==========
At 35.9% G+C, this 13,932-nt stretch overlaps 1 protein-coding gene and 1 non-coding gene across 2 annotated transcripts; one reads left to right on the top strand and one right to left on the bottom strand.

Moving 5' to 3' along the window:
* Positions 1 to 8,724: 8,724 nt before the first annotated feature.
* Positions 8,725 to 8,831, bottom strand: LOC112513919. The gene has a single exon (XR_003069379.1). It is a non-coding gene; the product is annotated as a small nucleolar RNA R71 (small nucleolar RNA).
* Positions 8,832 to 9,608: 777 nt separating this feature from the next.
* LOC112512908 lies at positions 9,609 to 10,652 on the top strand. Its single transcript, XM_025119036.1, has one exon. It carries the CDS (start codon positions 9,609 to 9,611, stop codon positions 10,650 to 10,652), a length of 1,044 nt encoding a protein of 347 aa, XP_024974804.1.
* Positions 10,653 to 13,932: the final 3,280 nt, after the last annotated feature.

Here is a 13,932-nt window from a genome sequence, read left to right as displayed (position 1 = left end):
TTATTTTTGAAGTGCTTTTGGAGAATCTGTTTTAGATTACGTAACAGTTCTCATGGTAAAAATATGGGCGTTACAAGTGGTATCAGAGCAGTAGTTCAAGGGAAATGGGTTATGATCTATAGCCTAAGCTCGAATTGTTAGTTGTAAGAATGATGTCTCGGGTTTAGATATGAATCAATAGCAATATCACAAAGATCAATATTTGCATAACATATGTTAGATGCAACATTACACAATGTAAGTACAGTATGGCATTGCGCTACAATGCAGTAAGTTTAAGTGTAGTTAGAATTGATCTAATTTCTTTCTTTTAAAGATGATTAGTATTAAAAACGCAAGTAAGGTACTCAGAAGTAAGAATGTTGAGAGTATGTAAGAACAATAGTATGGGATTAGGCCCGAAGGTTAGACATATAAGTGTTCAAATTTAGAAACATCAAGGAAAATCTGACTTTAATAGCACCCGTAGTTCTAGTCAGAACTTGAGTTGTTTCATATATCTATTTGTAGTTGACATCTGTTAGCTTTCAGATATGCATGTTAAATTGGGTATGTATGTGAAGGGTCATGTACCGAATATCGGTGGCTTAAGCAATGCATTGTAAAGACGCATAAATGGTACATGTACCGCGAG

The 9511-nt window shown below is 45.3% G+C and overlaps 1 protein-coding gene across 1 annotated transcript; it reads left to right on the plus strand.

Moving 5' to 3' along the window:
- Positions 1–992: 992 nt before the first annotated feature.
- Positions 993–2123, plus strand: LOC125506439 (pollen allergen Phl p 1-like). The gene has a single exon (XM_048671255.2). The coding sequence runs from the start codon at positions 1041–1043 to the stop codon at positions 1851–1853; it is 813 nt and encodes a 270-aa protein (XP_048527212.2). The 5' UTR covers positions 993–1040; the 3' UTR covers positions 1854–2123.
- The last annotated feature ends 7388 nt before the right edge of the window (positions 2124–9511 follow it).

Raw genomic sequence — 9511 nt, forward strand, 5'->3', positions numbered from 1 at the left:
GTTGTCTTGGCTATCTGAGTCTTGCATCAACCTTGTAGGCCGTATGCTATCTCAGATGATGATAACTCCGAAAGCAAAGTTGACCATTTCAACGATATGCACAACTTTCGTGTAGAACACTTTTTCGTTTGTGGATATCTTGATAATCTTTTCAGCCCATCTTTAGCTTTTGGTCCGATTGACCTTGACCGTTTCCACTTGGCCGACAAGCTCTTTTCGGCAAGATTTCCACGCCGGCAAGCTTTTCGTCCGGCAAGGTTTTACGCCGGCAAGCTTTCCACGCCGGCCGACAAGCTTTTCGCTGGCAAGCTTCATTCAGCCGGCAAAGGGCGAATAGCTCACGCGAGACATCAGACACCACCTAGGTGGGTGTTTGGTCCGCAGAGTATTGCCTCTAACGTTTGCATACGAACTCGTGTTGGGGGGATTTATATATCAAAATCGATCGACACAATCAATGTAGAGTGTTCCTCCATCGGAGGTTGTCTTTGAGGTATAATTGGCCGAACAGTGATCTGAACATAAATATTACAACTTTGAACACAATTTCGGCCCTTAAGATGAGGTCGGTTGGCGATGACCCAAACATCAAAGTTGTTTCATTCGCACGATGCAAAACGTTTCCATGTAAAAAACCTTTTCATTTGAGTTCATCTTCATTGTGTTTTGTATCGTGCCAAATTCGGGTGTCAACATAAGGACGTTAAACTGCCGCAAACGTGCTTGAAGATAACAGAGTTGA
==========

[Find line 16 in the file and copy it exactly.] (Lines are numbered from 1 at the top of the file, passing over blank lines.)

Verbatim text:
GTTGTCTTGGCTATCTGAGTCTTGCATCAACCTTGTAGGCCGTATGCTATCTCAGATGATGATAACTCCGAAAGCAAAGTTGACCATTTCAACGATATGCACAACTTTCGTGTAGAACACTTTTTCGTTTGTGGATATCTTGATAATCTTTTCAGCCCATCTTTAGCTTTTGGTCCGATTGACCTTGACCGTTTCCACTTGGCCGACAAGCTCTTTTCGGCAAGATTTCCACGCCGGCAAGCTTTTCGTCCGGCAAGGTTTTACGCCGGCAAGCTTTCCACGCCGGCCGACAAGCTTTTCGCTGGCAAGCTTCATTCAGCCGGCAAAGGGCGAATAGCTCACGCGAGACATCAGACACCACCTAGGTGGGTGTTTGGTCCGCAGAGTATTGCCTCTAACGTTTGCATACGAACTCGTGTTGGGGGGATTTATATATCAAAATCGATCGACACAATCAATGTAGAGTGTTCCTCCATCGGAGGTTGTCTTTGAGGTATAATTGGCCGAACAGTGATCTGAACATAAATATTACAACTTTGAACACAATTTCGGCCCTTAAGATGAGGTCGGTTGGCGATGACCCAAACATCAAAGTTGTTTCATTCGCACGATGCAAAACGTTTCCATGTAAAAAACCTTTTCATTTGAGTTCATCTTCATTGTGTTTTGTATCGTGCCAAATTCGGGTGTCAACATAAGGACGTTAAACTGCCGCAAACGTGCTTGAAGATAACAGAGTTGA